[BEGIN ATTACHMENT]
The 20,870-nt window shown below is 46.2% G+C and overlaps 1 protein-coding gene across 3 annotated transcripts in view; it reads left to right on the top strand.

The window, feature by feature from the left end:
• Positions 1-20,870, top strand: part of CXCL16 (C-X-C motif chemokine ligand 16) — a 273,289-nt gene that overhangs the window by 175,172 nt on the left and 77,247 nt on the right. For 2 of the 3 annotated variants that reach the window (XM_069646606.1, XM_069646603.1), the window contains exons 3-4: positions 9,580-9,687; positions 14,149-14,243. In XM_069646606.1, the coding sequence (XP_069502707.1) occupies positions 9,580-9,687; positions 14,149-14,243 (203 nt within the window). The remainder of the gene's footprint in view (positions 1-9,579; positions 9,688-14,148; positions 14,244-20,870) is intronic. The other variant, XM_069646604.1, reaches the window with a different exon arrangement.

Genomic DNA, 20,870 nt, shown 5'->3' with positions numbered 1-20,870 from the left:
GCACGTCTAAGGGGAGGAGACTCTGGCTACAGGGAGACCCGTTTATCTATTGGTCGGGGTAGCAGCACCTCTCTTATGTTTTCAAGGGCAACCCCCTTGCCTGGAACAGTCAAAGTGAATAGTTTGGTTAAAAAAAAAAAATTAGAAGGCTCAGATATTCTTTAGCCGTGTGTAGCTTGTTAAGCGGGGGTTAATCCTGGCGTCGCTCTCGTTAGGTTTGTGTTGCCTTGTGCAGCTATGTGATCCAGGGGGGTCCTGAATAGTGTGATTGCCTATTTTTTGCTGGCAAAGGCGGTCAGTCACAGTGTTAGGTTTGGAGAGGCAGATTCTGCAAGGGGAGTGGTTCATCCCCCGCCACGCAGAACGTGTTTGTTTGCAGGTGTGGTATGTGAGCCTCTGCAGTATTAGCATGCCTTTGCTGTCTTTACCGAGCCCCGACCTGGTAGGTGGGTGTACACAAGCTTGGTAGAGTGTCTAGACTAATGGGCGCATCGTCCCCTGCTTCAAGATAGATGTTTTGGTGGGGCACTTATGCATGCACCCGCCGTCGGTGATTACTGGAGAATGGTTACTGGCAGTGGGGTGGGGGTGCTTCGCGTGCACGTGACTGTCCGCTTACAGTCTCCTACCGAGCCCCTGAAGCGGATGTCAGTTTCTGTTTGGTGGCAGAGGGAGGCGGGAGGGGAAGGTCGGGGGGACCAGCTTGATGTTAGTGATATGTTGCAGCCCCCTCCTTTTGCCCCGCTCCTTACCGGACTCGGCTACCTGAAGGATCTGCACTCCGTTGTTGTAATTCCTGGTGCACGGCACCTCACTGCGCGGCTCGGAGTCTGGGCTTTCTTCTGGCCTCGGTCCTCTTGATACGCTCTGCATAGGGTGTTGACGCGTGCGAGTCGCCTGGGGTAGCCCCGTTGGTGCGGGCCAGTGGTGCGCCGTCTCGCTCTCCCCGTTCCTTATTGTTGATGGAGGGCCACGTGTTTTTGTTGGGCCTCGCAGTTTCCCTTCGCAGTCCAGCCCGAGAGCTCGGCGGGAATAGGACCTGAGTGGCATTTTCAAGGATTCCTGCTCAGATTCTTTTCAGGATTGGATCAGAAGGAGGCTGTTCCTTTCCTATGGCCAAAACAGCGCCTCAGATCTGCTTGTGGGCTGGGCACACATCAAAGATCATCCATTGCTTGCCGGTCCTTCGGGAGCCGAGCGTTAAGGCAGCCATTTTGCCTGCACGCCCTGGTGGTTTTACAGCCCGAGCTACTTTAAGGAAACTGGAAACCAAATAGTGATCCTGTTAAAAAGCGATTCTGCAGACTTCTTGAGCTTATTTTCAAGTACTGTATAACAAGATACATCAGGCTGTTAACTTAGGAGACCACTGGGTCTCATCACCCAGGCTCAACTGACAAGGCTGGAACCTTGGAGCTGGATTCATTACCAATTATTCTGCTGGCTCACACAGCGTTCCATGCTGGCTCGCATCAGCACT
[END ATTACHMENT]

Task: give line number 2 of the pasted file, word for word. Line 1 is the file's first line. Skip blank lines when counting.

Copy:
The window, feature by feature from the left end: